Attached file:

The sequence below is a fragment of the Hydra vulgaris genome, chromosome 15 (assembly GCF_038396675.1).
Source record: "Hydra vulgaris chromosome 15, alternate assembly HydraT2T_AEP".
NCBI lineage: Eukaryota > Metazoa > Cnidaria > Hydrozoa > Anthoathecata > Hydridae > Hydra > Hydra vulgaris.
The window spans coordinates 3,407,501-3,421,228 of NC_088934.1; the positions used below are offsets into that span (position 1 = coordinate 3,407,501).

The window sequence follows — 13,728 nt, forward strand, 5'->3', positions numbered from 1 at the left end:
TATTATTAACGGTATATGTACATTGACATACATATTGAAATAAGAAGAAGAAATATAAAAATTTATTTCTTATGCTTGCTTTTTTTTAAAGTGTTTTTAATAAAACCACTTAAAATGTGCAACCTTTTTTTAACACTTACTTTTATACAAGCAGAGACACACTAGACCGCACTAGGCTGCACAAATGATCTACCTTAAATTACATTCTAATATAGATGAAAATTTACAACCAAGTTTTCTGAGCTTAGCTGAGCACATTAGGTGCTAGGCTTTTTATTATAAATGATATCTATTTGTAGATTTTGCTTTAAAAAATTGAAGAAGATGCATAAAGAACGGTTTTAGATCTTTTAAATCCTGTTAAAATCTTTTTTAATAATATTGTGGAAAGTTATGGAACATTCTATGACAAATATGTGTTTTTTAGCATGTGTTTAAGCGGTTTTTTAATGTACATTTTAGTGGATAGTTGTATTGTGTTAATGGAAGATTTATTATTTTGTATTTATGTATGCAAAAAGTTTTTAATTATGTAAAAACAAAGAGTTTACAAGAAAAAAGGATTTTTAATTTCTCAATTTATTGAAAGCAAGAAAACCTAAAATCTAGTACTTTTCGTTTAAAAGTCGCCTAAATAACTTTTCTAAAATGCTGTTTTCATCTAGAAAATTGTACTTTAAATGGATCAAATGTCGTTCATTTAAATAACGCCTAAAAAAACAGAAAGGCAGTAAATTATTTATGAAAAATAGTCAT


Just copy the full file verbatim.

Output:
The sequence below is a fragment of the Hydra vulgaris genome, chromosome 15 (assembly GCF_038396675.1).
Source record: "Hydra vulgaris chromosome 15, alternate assembly HydraT2T_AEP".
NCBI lineage: Eukaryota > Metazoa > Cnidaria > Hydrozoa > Anthoathecata > Hydridae > Hydra > Hydra vulgaris.
The window spans coordinates 3,407,501-3,421,228 of NC_088934.1; the positions used below are offsets into that span (position 1 = coordinate 3,407,501).

The window sequence follows — 13,728 nt, forward strand, 5'->3', positions numbered from 1 at the left end:
TATTATTAACGGTATATGTACATTGACATACATATTGAAATAAGAAGAAGAAATATAAAAATTTATTTCTTATGCTTGCTTTTTTTTAAAGTGTTTTTAATAAAACCACTTAAAATGTGCAACCTTTTTTTAACACTTACTTTTATACAAGCAGAGACACACTAGACCGCACTAGGCTGCACAAATGATCTACCTTAAATTACATTCTAATATAGATGAAAATTTACAACCAAGTTTTCTGAGCTTAGCTGAGCACATTAGGTGCTAGGCTTTTTATTATAAATGATATCTATTTGTAGATTTTGCTTTAAAAAATTGAAGAAGATGCATAAAGAACGGTTTTAGATCTTTTAAATCCTGTTAAAATCTTTTTTAATAATATTGTGGAAAGTTATGGAACATTCTATGACAAATATGTGTTTTTTAGCATGTGTTTAAGCGGTTTTTTAATGTACATTTTAGTGGATAGTTGTATTGTGTTAATGGAAGATTTATTATTTTGTATTTATGTATGCAAAAAGTTTTTAATTATGTAAAAACAAAGAGTTTACAAGAAAAAAGGATTTTTAATTTCTCAATTTATTGAAAGCAAGAAAACCTAAAATCTAGTACTTTTCGTTTAAAAGTCGCCTAAATAACTTTTCTAAAATGCTGTTTTCATCTAGAAAATTGTACTTTAAATGGATCAAATGTCGTTCATTTAAATAACGCCTAAAAAAACAGAAAGGCAGTAAATTATTTATGAAAAATAGTCAT